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To Write or Not to Write. Whether Tis Nobler to Suffer the Slings and Arrows of Outrageous . . . . oops! Wrong Soliloquy

I thought I’d take a moment to relay the circumstances which led me to become a writer. I was diagnosed with multiple sclerosis November 2006. Two months later, January 2007, the position I held as a trade show construction supervisor and warehouse manager was abolished after sixteen years. During our winter fishing trip to Cape Hatteras, North Carolina, my son suggested I give writing a shot. I began to pen my old standard, ‘short stories,’ while still employed, uncertain if I had a novel within. A story line soon emerged pulling me into the world of “Rising Tide.” With my first novel reaching completion, I decided to delve into the world of self-employment, opening a single employee (me) drafting business (CAD).

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It’s now the spring of 2008. I find a publisher to take on my novel which becomes a reality in the spring of 2009.  My drafting business is going gangbusters. I’m having to put in 14 hours a day 6 days a week.

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July 2008 rolls around, and guess what . . .the economy tanks, my business nearly beating it down the toilet, and I’m up to my armpits in edits and re-writes, which ain’t necessarily a bad thing. In fact, it proves that one out of two (here’s that word again) ain’t bad.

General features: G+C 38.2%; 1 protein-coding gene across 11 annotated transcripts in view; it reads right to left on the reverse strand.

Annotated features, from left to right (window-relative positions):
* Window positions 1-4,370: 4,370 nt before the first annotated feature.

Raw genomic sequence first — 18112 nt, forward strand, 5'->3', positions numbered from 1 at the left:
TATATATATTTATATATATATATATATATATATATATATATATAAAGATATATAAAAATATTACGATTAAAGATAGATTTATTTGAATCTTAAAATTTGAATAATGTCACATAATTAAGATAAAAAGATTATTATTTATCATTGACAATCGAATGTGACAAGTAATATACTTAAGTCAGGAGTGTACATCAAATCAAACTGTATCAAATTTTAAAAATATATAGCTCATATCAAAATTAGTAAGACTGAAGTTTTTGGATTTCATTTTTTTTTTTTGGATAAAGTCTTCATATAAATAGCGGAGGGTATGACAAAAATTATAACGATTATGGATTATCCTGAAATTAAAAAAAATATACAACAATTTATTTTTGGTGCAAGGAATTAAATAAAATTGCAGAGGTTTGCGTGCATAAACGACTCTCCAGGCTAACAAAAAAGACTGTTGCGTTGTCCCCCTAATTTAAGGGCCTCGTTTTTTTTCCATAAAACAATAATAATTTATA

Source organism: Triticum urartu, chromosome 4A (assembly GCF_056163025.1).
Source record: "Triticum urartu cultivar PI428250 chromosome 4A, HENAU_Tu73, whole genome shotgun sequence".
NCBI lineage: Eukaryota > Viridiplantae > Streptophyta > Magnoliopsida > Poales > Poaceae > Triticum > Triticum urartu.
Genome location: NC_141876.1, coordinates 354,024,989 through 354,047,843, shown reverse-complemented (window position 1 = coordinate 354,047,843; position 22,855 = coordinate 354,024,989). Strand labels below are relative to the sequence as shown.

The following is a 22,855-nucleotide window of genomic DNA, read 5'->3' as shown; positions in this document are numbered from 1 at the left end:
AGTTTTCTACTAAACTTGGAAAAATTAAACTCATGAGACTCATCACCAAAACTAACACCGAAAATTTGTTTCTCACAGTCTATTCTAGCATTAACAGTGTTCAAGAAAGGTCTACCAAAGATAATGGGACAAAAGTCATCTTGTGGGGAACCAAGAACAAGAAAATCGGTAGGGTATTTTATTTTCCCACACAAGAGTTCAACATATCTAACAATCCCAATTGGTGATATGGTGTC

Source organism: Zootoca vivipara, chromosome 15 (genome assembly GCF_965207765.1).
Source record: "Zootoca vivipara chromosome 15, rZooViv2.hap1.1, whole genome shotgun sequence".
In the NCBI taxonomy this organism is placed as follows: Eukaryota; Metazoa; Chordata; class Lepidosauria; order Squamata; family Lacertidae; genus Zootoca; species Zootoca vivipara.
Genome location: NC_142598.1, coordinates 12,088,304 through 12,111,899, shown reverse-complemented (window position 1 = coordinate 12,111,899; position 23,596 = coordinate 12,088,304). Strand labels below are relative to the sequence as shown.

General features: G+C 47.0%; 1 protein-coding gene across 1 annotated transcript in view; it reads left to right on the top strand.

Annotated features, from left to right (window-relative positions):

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Fast forward to today. I recently released my fourth novel, “Deadly Reign.” I have two more books in the works. The next in the “Rising Tide” series and a stand-alone novel that revives a character from a previous book used in a cameo role and now as the protagonist.  I’ve just scratched the surface in the world of authorism. So  I certainly don’t feel qualified to offer any spectacular, over the top, fail proof words of wisdom.  If I were to offer any advice, I’d simply say:  Never give up, expect rejection, don’t take yourself too seriously, and most importantly, have fun. God bless!

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Excerpt From DEADLY REIGN

Rustling, and then uneven stomps, could be heard inside moving closer. All became silent before something slammed into the door.

Orac and Eve both jerked back at the sudden noise. Even Pete, behind them on the sleigh, raised his head before lowering it again.

The door opened, stopping just wide enough for a grizzled old woman to step into the opening. She wore brown unlaced work boots, scuffed and cracked with age. Scrawny unshaven legs rose out of the boots into a faded plaid mid-length skirt, tied at the waist with a length of rope. “What in the name of Jeezy Pete is you two a doin’ out here?”